School Of History, Law And Social Sciences
Module - Semester 1
The course will be divided into two parts. The first part will examine the general theoretical arguments and approaches concerning nationalism, ethnicity, racism and multiculturalism. The second part will be devoted to specific types of contemporary nationalisms focusing on minority nationalisms, the implications of nationalism for immigrants, indigenous peoples, as well as their relations with majorities. Individual weekly lecture topics will be drawn from the following:
Part A: Theoretical arguments • Analytical concepts: nation, culture, indigenous people, ethnic group • Social structures of gender, race and class • Theories of nationalism: historical and contemporary • Multiculturalism and the politics of recognition • Groupist and essentialist fallacies
Part B: Empirical examples • Self-determination and nations without states • Indigenous peoples, land and modernity • The politics of minority languages • Ethnic and nationalist conflict • Majorities as minorities
-threshold -Threshold (50%)Demonstrate a knowledge and awareness of the key debates and concepts surrounding nationalism and minority rights, and an understanding of the ethics and politics of multiculturalism. Be familiar with at least one empirical example of the rights of minorities and indigenous peoples and of its wider historical and political context. Present spoken and written material clearly, focusing on major points relevant to the question or argument; locate basic sources of information and produce appropriately formatted and referenced work. -good -Good (60%)Demonstrate comprehensive knowledge and critical understanding of the key debates and concepts surrounding nationalism and minority rights, and a critical understanding of the ethics and politics of multiculturalism. Be familiar with some empirical examples of the rights of minorities and indigenous peoples, of the differences between them, and be able to explain them in relation to their wider historical, political and societal contexts. Speak and write in fluent prose, summarising material and arguments competently; search databases efficiently, contribute effectively within a group. -excellent -Excellent (70%)Demonstrate a comprehensive knowledge and critical evaluation of the key debates and concepts surrounding nationalism and minority rights, and a critical understanding of the ethics and politics of multiculturalism. An ability to apply and evaluate theoretical and conceptual issues in relation to empirical examples. An ability to identify similarities and differences between several empirical examples of the rights of minorities and indigenous peoples, and to be able to explain them in relation to their wider historical, political and societal contexts. Make oral and written presentations of relatively complex material in a clear and competent manner, identifying and focusing on some of the major relevant issues; work independently to locate a wide range of sources of information, and produce properly referenced written work that is of a good standard.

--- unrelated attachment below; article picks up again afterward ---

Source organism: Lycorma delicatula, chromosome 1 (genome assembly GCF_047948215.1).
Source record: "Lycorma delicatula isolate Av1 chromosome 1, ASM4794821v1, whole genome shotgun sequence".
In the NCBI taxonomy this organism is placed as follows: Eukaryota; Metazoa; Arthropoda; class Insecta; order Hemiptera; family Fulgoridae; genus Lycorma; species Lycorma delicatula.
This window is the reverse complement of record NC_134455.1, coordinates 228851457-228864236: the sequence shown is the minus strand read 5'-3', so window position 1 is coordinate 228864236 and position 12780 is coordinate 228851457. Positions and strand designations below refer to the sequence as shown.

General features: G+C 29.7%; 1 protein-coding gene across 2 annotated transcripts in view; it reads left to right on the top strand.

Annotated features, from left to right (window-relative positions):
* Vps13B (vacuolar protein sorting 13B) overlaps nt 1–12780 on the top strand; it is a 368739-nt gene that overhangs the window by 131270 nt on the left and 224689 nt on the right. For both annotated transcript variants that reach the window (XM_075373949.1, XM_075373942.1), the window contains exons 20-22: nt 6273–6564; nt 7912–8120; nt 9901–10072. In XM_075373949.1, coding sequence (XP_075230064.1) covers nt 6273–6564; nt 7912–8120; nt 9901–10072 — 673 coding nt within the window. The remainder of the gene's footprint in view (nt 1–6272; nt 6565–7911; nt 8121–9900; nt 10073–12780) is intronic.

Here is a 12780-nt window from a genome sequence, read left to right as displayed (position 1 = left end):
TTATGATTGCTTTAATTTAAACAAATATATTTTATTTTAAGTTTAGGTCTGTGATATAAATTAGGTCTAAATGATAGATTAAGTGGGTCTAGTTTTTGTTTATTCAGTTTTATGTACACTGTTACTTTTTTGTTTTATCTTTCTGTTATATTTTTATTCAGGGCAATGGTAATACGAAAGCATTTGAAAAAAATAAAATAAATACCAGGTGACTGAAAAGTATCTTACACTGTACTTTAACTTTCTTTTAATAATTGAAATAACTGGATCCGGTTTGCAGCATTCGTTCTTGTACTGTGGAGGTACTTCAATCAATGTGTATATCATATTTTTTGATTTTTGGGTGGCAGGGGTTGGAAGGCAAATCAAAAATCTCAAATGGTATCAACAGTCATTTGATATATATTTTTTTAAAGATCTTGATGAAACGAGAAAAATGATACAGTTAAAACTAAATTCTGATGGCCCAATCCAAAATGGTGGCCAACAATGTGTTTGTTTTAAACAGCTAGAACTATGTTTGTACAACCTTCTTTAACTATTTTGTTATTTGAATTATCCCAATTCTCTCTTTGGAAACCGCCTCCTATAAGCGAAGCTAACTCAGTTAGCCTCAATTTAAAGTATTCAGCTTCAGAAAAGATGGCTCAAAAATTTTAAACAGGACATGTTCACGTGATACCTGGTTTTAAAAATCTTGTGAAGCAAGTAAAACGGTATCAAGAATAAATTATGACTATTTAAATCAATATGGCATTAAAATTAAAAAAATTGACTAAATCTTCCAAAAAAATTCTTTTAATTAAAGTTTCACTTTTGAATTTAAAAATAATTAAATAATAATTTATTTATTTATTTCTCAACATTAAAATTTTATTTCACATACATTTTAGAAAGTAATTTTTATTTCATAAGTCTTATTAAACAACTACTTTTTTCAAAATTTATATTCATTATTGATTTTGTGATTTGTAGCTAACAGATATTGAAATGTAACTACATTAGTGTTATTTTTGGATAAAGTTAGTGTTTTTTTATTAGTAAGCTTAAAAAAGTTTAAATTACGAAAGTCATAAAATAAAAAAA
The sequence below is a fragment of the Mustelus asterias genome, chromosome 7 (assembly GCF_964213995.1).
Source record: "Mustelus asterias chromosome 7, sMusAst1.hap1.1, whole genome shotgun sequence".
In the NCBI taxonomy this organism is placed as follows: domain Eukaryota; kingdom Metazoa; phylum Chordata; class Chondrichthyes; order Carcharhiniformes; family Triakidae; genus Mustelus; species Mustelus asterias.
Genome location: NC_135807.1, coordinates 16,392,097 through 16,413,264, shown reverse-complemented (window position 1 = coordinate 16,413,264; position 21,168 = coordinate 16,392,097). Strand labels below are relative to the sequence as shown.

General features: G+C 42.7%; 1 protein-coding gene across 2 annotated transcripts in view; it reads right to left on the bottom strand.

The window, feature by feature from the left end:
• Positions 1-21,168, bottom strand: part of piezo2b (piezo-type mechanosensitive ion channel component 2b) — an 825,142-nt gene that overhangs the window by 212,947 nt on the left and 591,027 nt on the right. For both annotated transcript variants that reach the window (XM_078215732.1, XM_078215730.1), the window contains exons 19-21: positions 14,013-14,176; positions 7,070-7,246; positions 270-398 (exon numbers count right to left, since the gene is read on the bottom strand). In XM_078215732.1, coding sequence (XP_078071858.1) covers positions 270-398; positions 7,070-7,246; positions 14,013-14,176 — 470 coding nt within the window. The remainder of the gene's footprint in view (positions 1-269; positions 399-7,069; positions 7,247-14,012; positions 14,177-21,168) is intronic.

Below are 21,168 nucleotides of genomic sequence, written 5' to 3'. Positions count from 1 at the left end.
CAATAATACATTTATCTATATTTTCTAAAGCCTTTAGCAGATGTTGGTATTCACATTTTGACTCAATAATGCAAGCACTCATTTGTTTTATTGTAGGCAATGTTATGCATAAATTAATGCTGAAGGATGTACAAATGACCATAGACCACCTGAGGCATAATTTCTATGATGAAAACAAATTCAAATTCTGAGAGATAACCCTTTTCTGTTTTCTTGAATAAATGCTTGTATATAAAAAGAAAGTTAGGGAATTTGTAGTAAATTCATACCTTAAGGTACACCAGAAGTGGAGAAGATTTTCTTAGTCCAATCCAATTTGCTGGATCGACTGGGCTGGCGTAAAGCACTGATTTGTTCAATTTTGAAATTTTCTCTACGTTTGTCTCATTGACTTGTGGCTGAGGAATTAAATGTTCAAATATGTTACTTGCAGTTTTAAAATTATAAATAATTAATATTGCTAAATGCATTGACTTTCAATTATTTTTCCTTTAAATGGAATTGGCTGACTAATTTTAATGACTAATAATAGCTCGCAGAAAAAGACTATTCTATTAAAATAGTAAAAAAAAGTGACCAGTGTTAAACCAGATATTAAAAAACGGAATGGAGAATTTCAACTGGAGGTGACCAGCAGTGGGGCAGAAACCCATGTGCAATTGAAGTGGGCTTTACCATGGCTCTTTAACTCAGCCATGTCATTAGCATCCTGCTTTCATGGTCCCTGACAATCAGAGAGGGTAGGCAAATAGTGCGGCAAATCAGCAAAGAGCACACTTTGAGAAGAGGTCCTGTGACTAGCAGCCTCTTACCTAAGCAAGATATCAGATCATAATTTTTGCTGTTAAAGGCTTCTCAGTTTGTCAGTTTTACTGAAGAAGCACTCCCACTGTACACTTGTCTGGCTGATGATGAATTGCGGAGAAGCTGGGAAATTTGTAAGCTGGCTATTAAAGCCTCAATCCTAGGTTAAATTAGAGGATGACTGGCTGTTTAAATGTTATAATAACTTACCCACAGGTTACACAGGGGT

- Critically evaluate the key debates surrounding the so-called rights to self-determination and identity politics
- Demonstrate knowledge of at least one international case study of nationalism, nation-building, minority or indigenous rights and be able to place it within its wider historical and political context.
- Understand historical and sociological debates concerning the origins and development of nations and nationalism
- Understand the key epistemological issues surrounding the concepts of nationalism, nations, multiculturalism ethnic group, indigenousness;
Essay::BU Categorical Marking Scheme <BU-CAT15>